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By Simon Bushell

Sales Director, Fixflo


What Every Letting Agent Should Know about the Economic Crime Levy (ECL)

Disclaimer: This article is intended for information only and does not constitute legal advice.

As part of its 2020 budget, the UK government announced a new Economic Crime Levy (ECL) to fund the reforms laid out in its 2019 Economic Crime Plan. Under the proposals, the levy will be payable by any business that is subject to anti-money laundering (AML) regulations and turns over £10.2 million in combined revenue a year (more on this to follow). All estate agencies are subject to AML legislation, plus letting agents that manage high-value properties with rents of the equivalent of 10,000 euros or more per month.

This means that qualifying estate and letting agencies that meet this revenue threshold will be in the scope of the levy.


From July to October 2020, the government ran a consultation seeking views across industries that are subject to AML regulations. Estate and letting agencies that responded included firms such as Knight Frank and LSL Property Services.

As well as eliciting responses to the principles of the levy, the consultation asked respondents for their opinions on topics such as what the levy should pay for; how the government could ensure there is transparency over levy spending; how levy liability would be calculated, and which entities should be paying the levy; and how the levy should be collected and enforced.

The government released its response to this consultation in September 2021, along with draft legislation.

Collection of the ECL will be delayed by a year, with the first payments due in 2023/2024, a year later than planned. It is expected to raise £100 million annually.

How much will your agency have to pay?

Firms that exist within an anti-money laundering regulated sector (AML) and fall within the scope of the levy will be charged a fixed fee, depending on which of four bands they fall into.

There have been criticisms that the band classification is too broad, so this could change. The exact figures won’t be fixed until the next Finance Bill (2021-22), the yearly bill that the government uses to put its new tax and income-raising proposals into law. It’s anticipated the fee structure will be similar to the following:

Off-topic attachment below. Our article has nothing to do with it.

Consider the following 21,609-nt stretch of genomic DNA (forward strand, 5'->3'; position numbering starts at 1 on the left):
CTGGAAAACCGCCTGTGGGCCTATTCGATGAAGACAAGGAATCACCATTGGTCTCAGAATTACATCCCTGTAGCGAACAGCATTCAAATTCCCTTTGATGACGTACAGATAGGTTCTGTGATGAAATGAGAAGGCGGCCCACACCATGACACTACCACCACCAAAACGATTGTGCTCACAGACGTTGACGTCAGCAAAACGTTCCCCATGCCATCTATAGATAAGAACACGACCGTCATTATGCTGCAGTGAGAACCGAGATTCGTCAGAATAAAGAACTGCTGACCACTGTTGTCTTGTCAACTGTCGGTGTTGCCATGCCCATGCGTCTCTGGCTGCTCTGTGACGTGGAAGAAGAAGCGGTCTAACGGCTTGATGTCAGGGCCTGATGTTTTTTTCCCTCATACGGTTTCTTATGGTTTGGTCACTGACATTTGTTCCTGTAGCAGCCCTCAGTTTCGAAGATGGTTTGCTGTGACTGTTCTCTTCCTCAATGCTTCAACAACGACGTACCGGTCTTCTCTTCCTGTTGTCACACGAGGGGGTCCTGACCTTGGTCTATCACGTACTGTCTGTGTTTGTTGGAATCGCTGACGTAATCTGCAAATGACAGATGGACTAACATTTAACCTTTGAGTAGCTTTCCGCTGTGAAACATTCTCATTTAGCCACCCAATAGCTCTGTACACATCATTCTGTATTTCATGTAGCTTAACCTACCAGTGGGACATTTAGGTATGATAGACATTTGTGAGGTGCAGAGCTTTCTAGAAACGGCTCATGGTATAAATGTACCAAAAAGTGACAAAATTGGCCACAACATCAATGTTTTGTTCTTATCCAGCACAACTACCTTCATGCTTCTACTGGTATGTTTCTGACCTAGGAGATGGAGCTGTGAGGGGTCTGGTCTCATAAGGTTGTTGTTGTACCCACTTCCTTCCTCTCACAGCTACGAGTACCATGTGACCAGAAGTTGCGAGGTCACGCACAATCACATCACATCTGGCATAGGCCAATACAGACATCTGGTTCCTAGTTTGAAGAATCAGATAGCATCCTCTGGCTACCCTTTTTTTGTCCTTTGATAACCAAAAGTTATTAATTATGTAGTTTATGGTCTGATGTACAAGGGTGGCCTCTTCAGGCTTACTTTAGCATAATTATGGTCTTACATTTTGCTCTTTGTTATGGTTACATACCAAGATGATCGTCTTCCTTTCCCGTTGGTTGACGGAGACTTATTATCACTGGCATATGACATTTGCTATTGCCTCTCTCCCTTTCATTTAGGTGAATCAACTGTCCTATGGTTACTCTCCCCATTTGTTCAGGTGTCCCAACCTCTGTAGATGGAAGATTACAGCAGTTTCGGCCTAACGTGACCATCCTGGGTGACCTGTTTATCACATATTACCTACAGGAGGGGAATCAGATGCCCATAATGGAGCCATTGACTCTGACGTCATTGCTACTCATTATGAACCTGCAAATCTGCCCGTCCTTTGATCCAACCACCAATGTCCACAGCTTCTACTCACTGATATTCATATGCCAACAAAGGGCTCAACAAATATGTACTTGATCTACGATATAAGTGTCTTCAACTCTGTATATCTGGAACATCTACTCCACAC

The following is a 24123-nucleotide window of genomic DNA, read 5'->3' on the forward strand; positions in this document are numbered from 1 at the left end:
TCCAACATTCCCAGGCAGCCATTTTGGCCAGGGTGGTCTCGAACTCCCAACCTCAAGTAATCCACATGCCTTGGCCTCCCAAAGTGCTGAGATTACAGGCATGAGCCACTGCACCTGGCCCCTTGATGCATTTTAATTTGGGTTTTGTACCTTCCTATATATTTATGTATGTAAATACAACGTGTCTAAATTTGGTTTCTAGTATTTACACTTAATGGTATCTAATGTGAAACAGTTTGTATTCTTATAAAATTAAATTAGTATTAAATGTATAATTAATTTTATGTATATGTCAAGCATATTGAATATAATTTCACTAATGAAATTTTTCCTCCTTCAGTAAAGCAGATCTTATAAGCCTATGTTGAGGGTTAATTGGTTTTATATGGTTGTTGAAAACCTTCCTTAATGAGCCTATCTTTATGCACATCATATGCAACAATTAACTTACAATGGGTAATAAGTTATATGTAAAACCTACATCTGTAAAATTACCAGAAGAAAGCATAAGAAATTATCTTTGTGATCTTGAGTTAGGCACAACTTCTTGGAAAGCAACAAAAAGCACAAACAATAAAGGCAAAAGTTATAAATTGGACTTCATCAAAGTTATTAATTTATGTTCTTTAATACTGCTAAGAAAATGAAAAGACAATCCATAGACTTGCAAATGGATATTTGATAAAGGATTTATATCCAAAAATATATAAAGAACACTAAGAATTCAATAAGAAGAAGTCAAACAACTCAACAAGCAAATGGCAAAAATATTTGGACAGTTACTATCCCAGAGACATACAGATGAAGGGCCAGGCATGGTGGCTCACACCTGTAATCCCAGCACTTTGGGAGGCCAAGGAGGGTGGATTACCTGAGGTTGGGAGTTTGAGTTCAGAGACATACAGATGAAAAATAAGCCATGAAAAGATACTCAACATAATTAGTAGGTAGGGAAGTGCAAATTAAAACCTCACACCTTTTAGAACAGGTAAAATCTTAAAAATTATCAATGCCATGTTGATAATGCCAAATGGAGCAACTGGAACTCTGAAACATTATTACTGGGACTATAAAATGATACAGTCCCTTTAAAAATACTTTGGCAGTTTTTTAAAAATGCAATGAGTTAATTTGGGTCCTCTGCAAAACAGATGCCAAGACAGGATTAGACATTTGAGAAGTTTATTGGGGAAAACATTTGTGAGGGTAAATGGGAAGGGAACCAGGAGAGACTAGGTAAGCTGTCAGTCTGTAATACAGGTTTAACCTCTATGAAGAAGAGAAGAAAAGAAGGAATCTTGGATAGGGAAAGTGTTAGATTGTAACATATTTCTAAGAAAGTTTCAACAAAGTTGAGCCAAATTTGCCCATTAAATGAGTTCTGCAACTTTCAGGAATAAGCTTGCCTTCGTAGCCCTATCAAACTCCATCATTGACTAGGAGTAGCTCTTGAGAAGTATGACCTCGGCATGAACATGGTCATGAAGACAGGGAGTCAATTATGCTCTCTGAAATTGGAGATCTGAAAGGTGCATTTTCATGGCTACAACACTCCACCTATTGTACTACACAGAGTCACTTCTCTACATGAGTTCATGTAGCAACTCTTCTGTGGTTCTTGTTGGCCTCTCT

• Small firms (of less than 10.2 million pounds annual revenue) will be exempt from contribution.

  • Medium firms (10.2 million to 36 million) will be expected to pay between £5,000 and £15,000.

  • Large firms (36 million to 1 billion) will be expected to pay between £30,000 and £50,000.

  • Very large firms (over 1 billion) will be expected to pay between £150,000 and £250,000.

Under the proposals, the revenue-based calculation is to be applied across a firm’s entire UK business, and not just those elements that bring it within the scope of the Money Laundering Regulations (MLRs), which could have a big impact on firms for whom regulated activity forms a small part of revenue.

For example, if a business has an estate agency that turns over £8 million a year and a letting agency that turns over £4 million a year, it will still have to pay the levy because the combined revenue meets the £10.2 million threshold.

How many businesses will be affected?

The ECL applies to all AML-regulated entities. First figures suggest roughly 4,000 businesses are likely to be affected, with estate agents, high-value letting agents, law firms, banks, insurance firms, accountants, investment firms and company formation agents all coming under the classification. Accountancy and legal firms are already complaining they will be unfairly affected, with the levy being criticised as a ‘tax on the regulated’.

Who will collect the levy?

The levy will be collected by HM Revenue and Customs (HMRC), the Financial Conduct Authority and the Gambling Commission depending on the type of business.

How will the levy be applied?

The levy will be applied on an annual basis from April 1 each year (a levy year). Firms will be responsible for self-assessing the amount they owe, a figure which has to be paid within six months (although the first payment will be due a year after implementation of the levy).

What penalties will there be for non-compliance?

The size of the penalties that will be applied to those who self-assess incorrectly or attempt to dodge the tariff is not yet clear, though we do know that this will be regarded as a civil debt, and interest will be applied to late payment.

What’s next for the Economic Crime Levy?

The government finished running a technical consultation on the draft legislation for the ECL on October 15 2021. The final legislation will be included in the 2021-22 Finance Bill.

For more information on the ECL and other recent legal changes that letting agents should be keeping an eye on, watch our Quarterly Legal and Compliance Updates for Letting Agents on-demand webinar with property law specialist David Smith, Partner at JMW Solicitors.

*Simon Bushell is Sales Director of Fixflo, the market-leading repairs and maintenance management software


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